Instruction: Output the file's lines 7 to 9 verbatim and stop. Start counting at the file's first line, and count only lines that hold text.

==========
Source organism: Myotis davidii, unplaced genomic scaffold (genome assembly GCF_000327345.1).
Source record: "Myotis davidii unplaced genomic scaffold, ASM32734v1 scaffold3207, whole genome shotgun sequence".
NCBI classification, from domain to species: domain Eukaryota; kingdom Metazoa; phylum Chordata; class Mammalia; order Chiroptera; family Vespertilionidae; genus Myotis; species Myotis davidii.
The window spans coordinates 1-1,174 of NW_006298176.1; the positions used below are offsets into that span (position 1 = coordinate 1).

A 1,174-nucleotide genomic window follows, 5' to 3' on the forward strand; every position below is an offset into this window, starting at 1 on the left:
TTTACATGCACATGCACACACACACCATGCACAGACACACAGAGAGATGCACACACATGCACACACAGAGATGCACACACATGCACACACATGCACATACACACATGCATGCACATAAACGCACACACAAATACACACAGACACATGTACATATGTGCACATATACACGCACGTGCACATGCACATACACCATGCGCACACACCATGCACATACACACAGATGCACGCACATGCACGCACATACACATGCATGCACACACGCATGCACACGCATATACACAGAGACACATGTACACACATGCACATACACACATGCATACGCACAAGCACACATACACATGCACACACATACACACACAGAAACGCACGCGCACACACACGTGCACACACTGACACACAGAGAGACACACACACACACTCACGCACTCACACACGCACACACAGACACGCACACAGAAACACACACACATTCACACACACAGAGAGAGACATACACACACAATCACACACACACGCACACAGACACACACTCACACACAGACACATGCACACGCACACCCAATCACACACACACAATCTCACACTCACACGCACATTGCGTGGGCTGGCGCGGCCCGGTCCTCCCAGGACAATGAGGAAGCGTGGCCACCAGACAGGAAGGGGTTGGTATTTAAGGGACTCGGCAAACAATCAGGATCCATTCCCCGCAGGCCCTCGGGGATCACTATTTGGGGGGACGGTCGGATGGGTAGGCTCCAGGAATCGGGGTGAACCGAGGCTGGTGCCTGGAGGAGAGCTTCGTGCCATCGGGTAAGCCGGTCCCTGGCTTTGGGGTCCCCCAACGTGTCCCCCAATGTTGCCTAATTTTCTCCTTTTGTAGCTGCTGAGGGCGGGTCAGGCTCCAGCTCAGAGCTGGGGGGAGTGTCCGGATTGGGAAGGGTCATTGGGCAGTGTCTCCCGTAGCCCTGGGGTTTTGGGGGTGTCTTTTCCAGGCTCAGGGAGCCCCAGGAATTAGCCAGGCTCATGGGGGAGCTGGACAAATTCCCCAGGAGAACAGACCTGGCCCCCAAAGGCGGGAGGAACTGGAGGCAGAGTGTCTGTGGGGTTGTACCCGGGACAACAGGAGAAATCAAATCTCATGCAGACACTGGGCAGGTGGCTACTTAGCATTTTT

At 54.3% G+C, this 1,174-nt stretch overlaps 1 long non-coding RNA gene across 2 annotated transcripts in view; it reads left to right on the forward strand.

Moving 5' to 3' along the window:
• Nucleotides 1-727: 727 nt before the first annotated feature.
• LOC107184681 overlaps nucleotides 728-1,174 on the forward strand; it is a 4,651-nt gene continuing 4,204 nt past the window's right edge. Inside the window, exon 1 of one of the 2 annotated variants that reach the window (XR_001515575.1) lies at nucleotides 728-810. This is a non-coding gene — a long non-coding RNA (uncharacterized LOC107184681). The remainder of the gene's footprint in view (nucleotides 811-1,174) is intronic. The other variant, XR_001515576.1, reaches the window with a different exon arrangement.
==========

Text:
At 54.3% G+C, this 1,174-nt stretch overlaps 1 long non-coding RNA gene across 2 annotated transcripts in view; it reads left to right on the forward strand.

Moving 5' to 3' along the window:
• Nucleotides 1-727: 727 nt before the first annotated feature.